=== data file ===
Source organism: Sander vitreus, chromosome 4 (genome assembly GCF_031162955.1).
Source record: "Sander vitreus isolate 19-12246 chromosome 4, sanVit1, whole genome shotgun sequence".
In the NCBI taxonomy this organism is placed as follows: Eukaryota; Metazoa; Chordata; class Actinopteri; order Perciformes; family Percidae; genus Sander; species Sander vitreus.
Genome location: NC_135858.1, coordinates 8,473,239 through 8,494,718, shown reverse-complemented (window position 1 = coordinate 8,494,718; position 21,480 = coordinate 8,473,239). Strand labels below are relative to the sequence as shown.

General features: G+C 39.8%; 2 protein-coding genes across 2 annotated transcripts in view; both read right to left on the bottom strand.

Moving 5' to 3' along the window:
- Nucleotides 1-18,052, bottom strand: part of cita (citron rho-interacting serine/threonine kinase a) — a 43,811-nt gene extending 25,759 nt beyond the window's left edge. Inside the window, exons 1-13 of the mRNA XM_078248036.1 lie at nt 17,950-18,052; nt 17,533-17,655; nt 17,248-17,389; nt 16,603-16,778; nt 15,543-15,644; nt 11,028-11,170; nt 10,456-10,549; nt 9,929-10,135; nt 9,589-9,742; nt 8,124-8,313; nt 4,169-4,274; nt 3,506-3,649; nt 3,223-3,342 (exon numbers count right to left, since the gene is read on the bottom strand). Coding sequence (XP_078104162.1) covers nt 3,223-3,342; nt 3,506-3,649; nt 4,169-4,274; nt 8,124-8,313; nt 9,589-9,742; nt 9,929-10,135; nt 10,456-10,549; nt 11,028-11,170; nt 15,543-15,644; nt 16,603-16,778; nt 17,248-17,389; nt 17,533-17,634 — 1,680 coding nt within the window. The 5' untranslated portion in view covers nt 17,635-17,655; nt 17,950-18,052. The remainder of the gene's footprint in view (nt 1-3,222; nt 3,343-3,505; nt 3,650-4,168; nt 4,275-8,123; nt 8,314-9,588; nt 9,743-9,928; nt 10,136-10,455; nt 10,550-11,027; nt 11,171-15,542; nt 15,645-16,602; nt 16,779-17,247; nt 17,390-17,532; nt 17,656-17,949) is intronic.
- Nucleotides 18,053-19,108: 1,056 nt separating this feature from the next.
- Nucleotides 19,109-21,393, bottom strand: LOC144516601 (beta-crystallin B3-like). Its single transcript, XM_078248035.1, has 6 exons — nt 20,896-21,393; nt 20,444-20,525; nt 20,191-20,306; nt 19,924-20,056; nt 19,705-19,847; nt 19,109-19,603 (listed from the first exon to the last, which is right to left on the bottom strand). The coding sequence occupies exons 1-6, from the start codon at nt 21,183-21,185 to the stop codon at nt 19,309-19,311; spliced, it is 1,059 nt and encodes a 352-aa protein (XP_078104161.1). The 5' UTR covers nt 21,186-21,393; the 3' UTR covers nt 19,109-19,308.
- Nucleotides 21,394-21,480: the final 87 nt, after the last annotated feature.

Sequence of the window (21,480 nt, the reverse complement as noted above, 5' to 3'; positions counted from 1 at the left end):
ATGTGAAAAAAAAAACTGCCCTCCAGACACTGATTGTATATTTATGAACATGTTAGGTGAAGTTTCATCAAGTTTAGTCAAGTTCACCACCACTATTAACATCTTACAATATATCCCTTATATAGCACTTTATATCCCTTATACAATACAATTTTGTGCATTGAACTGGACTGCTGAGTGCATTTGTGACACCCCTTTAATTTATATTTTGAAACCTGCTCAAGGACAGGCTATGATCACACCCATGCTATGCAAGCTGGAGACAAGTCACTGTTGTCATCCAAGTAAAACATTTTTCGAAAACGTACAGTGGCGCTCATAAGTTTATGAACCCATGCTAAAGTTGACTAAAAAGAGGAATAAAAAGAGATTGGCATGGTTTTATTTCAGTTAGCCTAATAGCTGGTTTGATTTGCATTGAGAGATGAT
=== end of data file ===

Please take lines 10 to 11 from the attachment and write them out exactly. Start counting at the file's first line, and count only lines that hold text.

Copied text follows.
- Nucleotides 21,394-21,480: the final 87 nt, after the last annotated feature.

Sequence of the window (21,480 nt, the reverse complement as noted above, 5' to 3'; positions counted from 1 at the left end):